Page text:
Other drugs used in our study were L-NAME, a non-specific NOS inhibitor, 7-NI (7-nitroinidazole), an nNOS specific inhibitor, L-arginine, NO precursor, methylene blue (MB) as inhibitor of both NOS and sGC, NMDA as NMDA receptor agonist, MK-801 as NMDA receptor antagonist, Sildenafil, a phosphodiesterase 5 inhibitor, and they were purchased from Sigma, St. Louis, MO, U.S.A. Drugs solution was made in saline (0.9%). Intraperitoneal (i.p.) route was followed for all drugs administration in constant volume of 10 ml/kg of body weight.
To investigate the involvement of NO-cGMP pathway in the antidepressant-like effect produced by YJ, MK-801 (0.05 mg/kg) , L-NAME (10 mg/kg) , MB (10 mg/kg) , and 7-nitroindazole (7-NI, 30 mg/kg) [21,23] were injected i.p. in mice before the administration of ineffective dosage of YJ (1.35 g/kg, half of the effective dosage, i.g.). Meanwhile, NMDA (75 mg/kg), L-arginine (750 mg/kg) , and sildenafil (5 mg/k) , were injected i.p. in mice before the administration of effective dosage of YJ (2.7 g/kg, i.g.). The whole paradigm of drug treatment and behavior test were revealed in Supplementary Figure S1 in supplemental materials. Each time point or behavior test was used independent animals.
All data were presented as means ± SEM. Differences amongst groups were determined using two-way ANOVA, followed by a Bonferroni’s post hoc analysis if appropriate. P<0.05 was the accepted level of significance. GraphPad Prism 6.0 (GraphPad Software, San Diego, CA, U.S.A.) was used in all statistical analyses.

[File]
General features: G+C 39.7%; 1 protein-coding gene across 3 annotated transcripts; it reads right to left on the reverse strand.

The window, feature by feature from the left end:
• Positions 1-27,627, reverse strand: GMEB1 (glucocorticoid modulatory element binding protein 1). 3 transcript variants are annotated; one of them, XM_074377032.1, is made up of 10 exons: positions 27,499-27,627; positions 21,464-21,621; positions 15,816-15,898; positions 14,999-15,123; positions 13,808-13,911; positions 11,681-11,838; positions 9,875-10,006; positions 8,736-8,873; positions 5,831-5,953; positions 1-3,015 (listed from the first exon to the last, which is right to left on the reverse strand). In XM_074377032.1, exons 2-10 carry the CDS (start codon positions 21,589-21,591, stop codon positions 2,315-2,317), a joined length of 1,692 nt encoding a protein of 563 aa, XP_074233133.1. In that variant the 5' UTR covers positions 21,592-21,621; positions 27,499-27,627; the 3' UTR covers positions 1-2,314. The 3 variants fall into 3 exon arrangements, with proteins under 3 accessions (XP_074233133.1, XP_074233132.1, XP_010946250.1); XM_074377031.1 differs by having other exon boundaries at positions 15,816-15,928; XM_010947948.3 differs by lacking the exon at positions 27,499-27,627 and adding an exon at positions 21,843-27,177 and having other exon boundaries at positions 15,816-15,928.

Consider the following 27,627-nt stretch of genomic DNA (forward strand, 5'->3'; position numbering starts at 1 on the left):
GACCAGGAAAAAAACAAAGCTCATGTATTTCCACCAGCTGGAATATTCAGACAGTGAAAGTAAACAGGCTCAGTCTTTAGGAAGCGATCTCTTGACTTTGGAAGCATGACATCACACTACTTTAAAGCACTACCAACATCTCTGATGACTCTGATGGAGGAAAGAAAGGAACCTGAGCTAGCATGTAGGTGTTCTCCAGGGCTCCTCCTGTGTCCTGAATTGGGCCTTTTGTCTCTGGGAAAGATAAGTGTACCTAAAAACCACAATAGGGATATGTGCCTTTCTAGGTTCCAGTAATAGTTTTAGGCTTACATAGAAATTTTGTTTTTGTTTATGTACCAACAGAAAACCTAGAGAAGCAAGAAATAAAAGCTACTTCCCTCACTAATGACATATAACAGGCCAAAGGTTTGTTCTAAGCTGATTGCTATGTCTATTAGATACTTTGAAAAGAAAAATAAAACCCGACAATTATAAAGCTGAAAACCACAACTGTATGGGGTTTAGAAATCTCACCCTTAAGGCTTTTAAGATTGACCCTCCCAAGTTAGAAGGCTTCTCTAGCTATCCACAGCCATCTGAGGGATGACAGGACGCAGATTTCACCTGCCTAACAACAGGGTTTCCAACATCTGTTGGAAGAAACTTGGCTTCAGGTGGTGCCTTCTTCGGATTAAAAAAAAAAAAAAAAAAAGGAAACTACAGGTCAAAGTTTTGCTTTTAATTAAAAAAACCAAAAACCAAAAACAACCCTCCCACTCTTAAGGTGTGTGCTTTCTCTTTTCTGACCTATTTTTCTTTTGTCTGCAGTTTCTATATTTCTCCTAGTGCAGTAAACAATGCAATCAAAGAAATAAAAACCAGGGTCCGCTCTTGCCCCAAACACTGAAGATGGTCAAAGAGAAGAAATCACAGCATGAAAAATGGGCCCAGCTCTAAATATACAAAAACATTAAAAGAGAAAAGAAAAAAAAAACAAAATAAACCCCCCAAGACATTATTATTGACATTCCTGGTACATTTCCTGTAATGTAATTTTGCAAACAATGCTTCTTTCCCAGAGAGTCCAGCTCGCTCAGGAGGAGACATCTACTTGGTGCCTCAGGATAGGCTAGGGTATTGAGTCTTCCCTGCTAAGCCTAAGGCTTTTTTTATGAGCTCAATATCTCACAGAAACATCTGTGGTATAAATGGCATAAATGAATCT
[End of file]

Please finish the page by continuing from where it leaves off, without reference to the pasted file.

NMDA receptors involvement in the antidepressant-like effect of YJ
In order to test whether NMDA receptors were participated in the antidepressant-like effect of YJ, MK-801, an NMDA receptors antagonist were first pretreated. About 45 min after MK-801 (0.05 mg/kg, i.p.) administration, YJ (1.35 g/kg, i.g.) was injected, and then 30 min later, the behavioral test was carried out. Post hoc analyses indicated that neither in TST (Figure 1A) nor in FST (Figure 1B), non-effect dosage of MK-801 or YJ affects the immobility time. However, coupled with YJ and MK-801, they could significantly decrease the immobility time in TST (P<0.001) compared with control group, single MK-801 group and single YJ group as well as in FST (P<0.001). Fig S2a and S2b showed MK-801 and YJ alone or in combination both had none effect on the locomotor activity.
Role of NMDA receptors involved in the antidepressant-like effect of YJ in tail suspension test and forced swimming test